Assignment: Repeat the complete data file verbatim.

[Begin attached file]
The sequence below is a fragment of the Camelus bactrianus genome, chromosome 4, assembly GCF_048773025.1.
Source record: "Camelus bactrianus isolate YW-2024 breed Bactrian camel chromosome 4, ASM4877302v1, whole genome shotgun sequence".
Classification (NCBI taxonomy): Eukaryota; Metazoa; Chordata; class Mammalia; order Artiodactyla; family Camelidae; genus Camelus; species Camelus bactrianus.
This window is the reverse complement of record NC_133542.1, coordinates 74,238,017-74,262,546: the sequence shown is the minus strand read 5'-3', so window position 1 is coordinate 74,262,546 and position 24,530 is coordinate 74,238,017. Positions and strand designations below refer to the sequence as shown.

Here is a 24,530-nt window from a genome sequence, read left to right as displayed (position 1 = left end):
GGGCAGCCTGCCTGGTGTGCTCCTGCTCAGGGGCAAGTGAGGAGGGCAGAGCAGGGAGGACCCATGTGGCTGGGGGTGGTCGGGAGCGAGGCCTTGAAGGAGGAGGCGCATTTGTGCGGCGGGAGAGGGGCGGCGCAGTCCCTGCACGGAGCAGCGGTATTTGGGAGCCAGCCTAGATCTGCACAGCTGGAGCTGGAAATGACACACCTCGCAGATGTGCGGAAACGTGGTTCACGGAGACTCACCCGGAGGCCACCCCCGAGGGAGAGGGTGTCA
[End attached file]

The sequence below is a fragment of the Camelus bactrianus genome, chromosome 4, assembly GCF_048773025.1.
Source record: "Camelus bactrianus isolate YW-2024 breed Bactrian camel chromosome 4, ASM4877302v1, whole genome shotgun sequence".
Classification (NCBI taxonomy): Eukaryota; Metazoa; Chordata; class Mammalia; order Artiodactyla; family Camelidae; genus Camelus; species Camelus bactrianus.
This window is the reverse complement of record NC_133542.1, coordinates 74,238,017-74,262,546: the sequence shown is the minus strand read 5'-3', so window position 1 is coordinate 74,262,546 and position 24,530 is coordinate 74,238,017. Positions and strand designations below refer to the sequence as shown.

Here is a 24,530-nt window from a genome sequence, read left to right as displayed (position 1 = left end):
GGGCAGCCTGCCTGGTGTGCTCCTGCTCAGGGGCAAGTGAGGAGGGCAGAGCAGGGAGGACCCATGTGGCTGGGGGTGGTCGGGAGCGAGGCCTTGAAGGAGGAGGCGCATTTGTGCGGCGGGAGAGGGGCGGCGCAGTCCCTGCACGGAGCAGCGGTATTTGGGAGCCAGCCTAGATCTGCACAGCTGGAGCTGGAAATGACACACCTCGCAGATGTGCGGAAACGTGGTTCACGGAGACTCACCCGGAGGCCACCCCCGAGGGAGAGGGTGTCA